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Excerpt from The United States of Arugula

How We Became a Gourmet Nation



Hogs are in the highest perfection, from two and a half to four years old, and make the best bacon, when they do not weigh more than one hundred and fifty or sixty at farthest: They should be fed with corn, six weeks, at least, before they are killed . . .

—prepping instructions for curing bacon, The Virginia House-wife, Mary Randolph, 1824

SPAM, SPAM, SPAM, SPAM / Hormel’s new miracle meat in a can / Tastes fine, saves time / If you want something grand / Ask for SPAM!

—radio jingle for Spam, sung to the tune of “My Bonnie,” 1937

“In the beginning, there was Beard," Julia Child famously said, in a characteristic display of generosity. But precisely what Beard began bears some explaining. Though she’s among the foremost of Beard’s protégés, the cookbook author Barbara Kafka can’t contain her exasperation at the received wisdom that there were no good meals to be had in America until her mentor reared his enormous head. “It’s like there was no food in this fucking city, or this country, until this miraculous apparition came along!” she says. “Or there was no cooking at home until Julia. Don’t tell me this kind of nonsense! I think that Le Chambord,* which I went to as a child, was probably the best French restaurant that New York has ever seen and will ever see. And in the West Forties, way over, there were bistros lined up and down. Guys got off the ships right opposite the biggest harbor, practically, in the world—off the Normandie and the Ile de France. And they were French guys.”

So, yes, it is wrongheaded to presume that Americans did not eat well until the Big Three became big. The very first American cookbook, American Cookery, written by a Connecticut woman named Amelia Simmons and published in 1796,* demonstrates that there were both cooks and eaters in those days who appreciated fine ingredients and flavorful food. American Cookery is considered the “first” American cookbook because, though several cookbooks had been published before it in the colonies and the young republic, they were adaptations or reprints of European cookbooks, mostly British. Simmons’s book, on the other hand, was expressly aimed at bornand-bred Americans who used ingredients not available in Europe, such as the “pompkins” she used in a “pudding” recipe that differed very little from our current ones for Thanksgiving pumpkin pie. Her “Indian Slapjack,” a cornmeal pancake of the sort now found on the menus of upscale Santa Fe bruncheries, would have gone very nicely with her “Beft bacon” (printers had not yet sorted out their use of f’s and ornamental s’s), which, in a manner that would excite today’s aficionados of artisanal foodstuffs, was cured in molasses, sea salt, and saltpeter for six to eight weeks and then smoked over corncobs.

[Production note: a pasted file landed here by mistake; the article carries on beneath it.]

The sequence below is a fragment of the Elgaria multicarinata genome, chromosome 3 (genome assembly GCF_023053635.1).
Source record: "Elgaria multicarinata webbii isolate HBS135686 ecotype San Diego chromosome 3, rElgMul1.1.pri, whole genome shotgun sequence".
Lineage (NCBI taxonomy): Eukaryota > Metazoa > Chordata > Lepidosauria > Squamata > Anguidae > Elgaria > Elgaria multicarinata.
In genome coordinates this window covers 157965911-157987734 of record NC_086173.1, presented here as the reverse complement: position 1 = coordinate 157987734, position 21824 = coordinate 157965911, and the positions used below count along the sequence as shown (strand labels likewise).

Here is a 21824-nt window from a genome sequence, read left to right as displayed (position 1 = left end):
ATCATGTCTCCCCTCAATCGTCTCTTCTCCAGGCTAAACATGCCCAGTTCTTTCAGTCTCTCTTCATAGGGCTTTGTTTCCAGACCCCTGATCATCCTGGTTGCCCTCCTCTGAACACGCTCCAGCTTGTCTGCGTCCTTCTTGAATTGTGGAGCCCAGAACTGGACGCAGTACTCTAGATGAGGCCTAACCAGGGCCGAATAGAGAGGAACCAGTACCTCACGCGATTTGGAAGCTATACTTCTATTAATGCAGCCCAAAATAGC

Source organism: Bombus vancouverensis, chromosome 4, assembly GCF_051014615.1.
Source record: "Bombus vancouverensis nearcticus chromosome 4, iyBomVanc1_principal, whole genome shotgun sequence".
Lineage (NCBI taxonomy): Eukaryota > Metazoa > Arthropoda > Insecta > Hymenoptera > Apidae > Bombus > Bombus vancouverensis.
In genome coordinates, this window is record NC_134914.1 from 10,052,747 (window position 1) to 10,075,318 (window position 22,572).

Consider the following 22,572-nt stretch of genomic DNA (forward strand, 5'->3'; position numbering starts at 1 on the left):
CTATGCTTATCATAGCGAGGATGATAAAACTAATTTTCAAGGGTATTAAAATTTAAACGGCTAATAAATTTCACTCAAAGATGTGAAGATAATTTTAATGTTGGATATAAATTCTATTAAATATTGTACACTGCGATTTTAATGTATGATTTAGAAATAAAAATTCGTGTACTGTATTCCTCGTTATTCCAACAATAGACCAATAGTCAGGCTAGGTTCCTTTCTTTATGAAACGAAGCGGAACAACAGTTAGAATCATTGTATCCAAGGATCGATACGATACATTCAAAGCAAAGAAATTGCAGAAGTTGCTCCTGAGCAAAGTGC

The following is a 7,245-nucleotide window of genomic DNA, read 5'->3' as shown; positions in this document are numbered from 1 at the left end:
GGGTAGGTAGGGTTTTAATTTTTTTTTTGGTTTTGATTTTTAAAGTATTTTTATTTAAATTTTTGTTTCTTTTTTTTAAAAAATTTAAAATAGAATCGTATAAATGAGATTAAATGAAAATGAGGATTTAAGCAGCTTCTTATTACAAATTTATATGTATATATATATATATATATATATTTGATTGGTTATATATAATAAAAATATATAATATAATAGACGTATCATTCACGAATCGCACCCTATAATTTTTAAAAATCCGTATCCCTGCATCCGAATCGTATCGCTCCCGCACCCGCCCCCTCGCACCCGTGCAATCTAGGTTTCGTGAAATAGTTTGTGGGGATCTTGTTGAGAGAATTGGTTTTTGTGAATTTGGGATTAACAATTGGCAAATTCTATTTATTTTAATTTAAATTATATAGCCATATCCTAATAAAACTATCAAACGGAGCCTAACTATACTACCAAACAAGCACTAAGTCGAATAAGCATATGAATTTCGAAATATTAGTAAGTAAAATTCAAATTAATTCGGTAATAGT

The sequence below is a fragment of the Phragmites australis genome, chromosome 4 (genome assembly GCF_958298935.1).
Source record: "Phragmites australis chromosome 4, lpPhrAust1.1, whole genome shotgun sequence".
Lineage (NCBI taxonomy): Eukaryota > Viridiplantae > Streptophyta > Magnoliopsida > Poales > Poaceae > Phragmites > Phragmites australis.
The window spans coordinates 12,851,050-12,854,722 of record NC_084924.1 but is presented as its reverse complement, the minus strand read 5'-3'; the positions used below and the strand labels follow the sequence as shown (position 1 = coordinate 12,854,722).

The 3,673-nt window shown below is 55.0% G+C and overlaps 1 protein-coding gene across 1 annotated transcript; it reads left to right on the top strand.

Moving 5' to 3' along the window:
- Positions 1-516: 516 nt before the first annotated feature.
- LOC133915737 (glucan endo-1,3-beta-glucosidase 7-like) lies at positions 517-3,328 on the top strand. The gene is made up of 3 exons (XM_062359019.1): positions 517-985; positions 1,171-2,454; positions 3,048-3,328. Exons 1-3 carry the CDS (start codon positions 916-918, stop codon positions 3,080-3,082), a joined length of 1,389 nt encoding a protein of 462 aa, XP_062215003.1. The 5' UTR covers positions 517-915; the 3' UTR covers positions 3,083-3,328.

Further evidence of a culinarily attuned America comes in the most celebrated cookbook of the nineteenth century, The Virginia House-wife, by Mary Randolph, a pillar of late-eighteenth-century Richmond society (her brother was married to Thomas Jefferson’s daughter), who, after her husband experienced some reversals of fortune, ran a boardinghouse and collected her recipes into a book, published in 1824. Not only was The Virginia House-wife a work of astonishing breadth and worldliness—Mrs. Randolph knew how to cook everything from the expected Ye Olde dishes like roast goose and Indian-meal pudding to seemingly very contemporary offerings like polenta and ropa vieja (Cuban- or Spanish-style shredded beef)—but her respectful use of vegetables was downright Alice Waters–ish. Randolph cautioned against overcooking asparagus, and advised that a perfect salad should have “lettuce, pepper grass, chervil, cress &c.,” which “should be gathered early in the morning, nicely picked,” and served with a lovely tarragon vinaigrette.

President Jefferson was himself quite the epicure and procurer of exotic foodstuffs, importing seeds from Europe to plant in his garden and cultivating Mediterranean fig, olive, and almond trees at Monticello. In his personal “Garden Book,” he kept records of what produce was available at Washington’s vegetable market during the years of his presidency, 1801 to 1809, and the sheer variety sounds much like what a latter-day foodie might gush over at San Francisco’s Ferry Plaza Farmers Market on a bountiful summer day: sorrel, broccoli, strawberries, peas, salsify, raspberries, Windsor beans, currants, endive, parsnips, tomatoes, melons, cresses.